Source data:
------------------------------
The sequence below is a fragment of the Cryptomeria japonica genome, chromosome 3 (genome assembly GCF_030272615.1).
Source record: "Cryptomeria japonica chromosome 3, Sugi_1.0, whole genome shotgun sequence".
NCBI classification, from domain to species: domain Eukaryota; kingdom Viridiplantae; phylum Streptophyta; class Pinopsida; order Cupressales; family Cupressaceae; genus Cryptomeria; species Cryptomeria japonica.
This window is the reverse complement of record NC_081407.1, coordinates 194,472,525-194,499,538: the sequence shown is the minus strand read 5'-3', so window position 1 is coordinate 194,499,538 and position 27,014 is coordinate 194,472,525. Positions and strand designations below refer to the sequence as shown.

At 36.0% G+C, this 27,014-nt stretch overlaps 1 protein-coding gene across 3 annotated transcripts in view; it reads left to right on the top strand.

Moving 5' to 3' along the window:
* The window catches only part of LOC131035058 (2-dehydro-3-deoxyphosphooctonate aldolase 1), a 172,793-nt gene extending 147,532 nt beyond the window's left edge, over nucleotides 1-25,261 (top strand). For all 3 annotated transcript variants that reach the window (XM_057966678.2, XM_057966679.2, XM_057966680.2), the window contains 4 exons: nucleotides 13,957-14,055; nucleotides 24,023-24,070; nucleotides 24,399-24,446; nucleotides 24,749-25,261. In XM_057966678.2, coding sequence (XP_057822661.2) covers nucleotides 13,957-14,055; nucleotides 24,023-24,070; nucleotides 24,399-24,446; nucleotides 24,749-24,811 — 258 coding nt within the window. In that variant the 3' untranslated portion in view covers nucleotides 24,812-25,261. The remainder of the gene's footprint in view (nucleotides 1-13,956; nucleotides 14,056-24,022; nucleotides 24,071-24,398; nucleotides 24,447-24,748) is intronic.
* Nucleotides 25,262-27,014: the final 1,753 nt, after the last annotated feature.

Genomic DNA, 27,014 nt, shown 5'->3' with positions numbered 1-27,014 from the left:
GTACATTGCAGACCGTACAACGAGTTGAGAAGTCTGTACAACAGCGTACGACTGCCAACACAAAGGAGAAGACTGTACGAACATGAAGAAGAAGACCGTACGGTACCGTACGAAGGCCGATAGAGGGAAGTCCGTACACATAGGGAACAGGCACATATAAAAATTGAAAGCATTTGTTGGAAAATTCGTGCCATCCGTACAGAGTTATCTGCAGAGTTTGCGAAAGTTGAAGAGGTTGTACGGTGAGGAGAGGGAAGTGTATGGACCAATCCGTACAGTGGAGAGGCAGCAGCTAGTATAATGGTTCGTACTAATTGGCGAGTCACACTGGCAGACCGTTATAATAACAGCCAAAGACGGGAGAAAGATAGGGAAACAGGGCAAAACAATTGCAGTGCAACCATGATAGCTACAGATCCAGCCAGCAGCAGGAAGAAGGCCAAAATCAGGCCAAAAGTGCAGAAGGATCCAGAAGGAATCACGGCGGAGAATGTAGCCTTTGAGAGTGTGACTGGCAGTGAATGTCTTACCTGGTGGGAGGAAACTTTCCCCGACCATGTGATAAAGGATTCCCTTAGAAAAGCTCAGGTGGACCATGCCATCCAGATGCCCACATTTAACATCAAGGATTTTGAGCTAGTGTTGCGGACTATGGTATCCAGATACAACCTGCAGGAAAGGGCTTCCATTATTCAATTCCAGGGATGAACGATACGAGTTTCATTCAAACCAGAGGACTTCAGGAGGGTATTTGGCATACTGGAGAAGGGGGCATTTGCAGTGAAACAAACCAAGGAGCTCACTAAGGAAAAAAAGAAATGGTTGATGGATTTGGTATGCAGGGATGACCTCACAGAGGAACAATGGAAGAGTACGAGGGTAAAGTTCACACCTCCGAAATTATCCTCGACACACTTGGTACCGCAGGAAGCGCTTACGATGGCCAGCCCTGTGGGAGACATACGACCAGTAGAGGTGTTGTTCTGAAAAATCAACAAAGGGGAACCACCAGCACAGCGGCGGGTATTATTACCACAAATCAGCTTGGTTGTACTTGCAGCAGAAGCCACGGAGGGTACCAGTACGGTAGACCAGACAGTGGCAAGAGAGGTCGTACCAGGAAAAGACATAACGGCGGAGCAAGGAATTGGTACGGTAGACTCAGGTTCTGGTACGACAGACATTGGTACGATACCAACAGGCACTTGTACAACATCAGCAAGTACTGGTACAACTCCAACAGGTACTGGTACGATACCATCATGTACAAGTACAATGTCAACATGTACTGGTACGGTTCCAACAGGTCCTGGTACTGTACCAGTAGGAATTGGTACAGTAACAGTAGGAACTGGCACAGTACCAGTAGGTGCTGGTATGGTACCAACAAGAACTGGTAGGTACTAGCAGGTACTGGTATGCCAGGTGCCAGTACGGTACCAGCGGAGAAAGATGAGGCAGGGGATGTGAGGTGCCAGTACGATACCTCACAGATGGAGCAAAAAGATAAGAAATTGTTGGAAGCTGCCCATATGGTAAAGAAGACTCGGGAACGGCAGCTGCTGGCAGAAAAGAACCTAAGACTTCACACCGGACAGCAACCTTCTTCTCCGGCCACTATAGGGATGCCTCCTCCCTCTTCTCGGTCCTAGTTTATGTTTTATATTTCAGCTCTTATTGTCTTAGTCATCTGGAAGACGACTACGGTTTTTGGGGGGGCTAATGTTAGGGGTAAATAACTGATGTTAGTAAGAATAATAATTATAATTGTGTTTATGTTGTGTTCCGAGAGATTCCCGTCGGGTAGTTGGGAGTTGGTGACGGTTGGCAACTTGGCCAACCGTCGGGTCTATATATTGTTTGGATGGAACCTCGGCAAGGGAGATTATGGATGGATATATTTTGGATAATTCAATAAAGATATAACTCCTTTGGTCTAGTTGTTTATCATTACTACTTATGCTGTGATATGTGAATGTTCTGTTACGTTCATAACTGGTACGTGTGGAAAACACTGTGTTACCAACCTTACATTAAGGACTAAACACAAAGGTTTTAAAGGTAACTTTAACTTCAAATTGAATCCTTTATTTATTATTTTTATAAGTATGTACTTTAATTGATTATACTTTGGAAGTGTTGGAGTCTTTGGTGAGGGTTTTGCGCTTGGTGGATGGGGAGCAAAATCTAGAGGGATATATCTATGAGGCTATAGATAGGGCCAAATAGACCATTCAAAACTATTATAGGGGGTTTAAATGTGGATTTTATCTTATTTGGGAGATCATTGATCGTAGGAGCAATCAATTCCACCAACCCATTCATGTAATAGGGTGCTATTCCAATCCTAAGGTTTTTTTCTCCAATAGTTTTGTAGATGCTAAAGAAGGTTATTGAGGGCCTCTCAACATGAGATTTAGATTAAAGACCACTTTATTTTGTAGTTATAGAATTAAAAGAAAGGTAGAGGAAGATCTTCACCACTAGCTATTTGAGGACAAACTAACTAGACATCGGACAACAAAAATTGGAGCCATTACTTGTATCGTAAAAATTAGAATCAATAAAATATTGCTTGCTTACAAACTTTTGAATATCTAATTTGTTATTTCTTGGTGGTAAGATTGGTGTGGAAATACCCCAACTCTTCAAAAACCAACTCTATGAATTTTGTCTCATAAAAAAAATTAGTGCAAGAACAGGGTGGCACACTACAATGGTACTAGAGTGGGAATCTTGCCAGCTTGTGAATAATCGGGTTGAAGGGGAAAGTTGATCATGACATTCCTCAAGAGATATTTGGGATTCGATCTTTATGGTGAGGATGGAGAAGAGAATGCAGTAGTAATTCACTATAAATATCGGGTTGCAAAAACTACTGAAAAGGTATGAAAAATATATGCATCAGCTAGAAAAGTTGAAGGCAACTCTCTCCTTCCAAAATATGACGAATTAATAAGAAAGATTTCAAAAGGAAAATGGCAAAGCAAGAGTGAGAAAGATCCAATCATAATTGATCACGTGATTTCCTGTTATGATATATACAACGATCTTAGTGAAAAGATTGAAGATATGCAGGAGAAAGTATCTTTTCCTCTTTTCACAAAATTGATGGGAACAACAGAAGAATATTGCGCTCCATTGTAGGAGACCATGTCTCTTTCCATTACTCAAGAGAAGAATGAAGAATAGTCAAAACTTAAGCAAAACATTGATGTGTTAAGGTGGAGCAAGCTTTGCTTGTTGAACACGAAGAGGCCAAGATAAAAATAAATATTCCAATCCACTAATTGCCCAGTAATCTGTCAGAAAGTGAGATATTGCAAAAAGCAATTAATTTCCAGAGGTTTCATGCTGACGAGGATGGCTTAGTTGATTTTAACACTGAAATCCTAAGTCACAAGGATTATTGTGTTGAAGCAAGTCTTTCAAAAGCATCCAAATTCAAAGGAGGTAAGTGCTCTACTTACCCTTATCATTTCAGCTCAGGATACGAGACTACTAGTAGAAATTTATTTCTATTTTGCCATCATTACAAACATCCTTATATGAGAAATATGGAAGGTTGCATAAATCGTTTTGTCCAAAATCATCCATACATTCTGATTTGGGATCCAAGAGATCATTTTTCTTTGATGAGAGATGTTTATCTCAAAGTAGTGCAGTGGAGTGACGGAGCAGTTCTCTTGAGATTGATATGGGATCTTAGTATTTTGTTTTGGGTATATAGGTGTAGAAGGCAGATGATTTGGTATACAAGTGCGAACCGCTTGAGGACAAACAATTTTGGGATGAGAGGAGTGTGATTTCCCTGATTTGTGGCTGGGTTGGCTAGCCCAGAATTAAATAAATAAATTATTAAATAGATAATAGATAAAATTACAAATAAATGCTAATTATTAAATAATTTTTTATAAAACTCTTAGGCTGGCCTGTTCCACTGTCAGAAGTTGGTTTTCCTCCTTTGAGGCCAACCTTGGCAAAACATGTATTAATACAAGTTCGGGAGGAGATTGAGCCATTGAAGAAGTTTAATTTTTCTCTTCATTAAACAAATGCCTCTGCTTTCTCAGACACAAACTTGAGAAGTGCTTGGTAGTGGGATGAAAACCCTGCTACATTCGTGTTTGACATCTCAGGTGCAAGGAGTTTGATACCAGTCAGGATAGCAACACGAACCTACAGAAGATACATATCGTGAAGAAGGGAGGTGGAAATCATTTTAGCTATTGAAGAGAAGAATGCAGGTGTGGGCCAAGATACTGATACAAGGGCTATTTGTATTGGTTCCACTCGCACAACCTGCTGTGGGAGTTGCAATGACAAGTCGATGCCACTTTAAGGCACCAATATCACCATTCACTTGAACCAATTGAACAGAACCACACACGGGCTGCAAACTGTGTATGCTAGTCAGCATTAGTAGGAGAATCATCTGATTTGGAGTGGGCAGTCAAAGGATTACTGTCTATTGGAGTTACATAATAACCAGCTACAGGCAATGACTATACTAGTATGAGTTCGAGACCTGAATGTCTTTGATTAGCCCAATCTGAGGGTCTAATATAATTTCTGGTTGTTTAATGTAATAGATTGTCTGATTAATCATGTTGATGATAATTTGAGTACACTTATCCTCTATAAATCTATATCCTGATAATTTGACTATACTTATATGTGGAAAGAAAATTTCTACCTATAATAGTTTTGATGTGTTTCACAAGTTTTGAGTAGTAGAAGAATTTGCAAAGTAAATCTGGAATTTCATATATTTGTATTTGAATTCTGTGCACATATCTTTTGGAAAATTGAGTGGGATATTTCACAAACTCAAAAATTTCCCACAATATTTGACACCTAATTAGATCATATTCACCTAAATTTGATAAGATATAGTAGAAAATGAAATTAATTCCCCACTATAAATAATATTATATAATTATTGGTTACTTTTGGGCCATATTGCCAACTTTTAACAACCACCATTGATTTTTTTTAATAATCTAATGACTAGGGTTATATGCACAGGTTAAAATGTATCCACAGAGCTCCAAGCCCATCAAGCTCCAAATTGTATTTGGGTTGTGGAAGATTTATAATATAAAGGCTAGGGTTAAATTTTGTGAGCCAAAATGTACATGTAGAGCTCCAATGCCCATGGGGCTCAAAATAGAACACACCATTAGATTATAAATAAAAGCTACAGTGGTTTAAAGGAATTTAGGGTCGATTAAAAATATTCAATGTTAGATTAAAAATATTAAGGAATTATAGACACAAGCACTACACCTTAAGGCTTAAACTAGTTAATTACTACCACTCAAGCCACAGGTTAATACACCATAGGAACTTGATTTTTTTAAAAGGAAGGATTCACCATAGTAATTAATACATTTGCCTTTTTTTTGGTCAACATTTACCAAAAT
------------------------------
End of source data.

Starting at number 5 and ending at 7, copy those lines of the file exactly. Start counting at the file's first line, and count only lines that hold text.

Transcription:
At 36.0% G+C, this 27,014-nt stretch overlaps 1 protein-coding gene across 3 annotated transcripts in view; it reads left to right on the top strand.

Moving 5' to 3' along the window:
* The window catches only part of LOC131035058 (2-dehydro-3-deoxyphosphooctonate aldolase 1), a 172,793-nt gene extending 147,532 nt beyond the window's left edge, over nucleotides 1-25,261 (top strand). For all 3 annotated transcript variants that reach the window (XM_057966678.2, XM_057966679.2, XM_057966680.2), the window contains 4 exons: nucleotides 13,957-14,055; nucleotides 24,023-24,070; nucleotides 24,399-24,446; nucleotides 24,749-25,261. In XM_057966678.2, coding sequence (XP_057822661.2) covers nucleotides 13,957-14,055; nucleotides 24,023-24,070; nucleotides 24,399-24,446; nucleotides 24,749-24,811 — 258 coding nt within the window. In that variant the 3' untranslated portion in view covers nucleotides 24,812-25,261. The remainder of the gene's footprint in view (nucleotides 1-13,956; nucleotides 14,056-24,022; nucleotides 24,071-24,398; nucleotides 24,447-24,748) is intronic.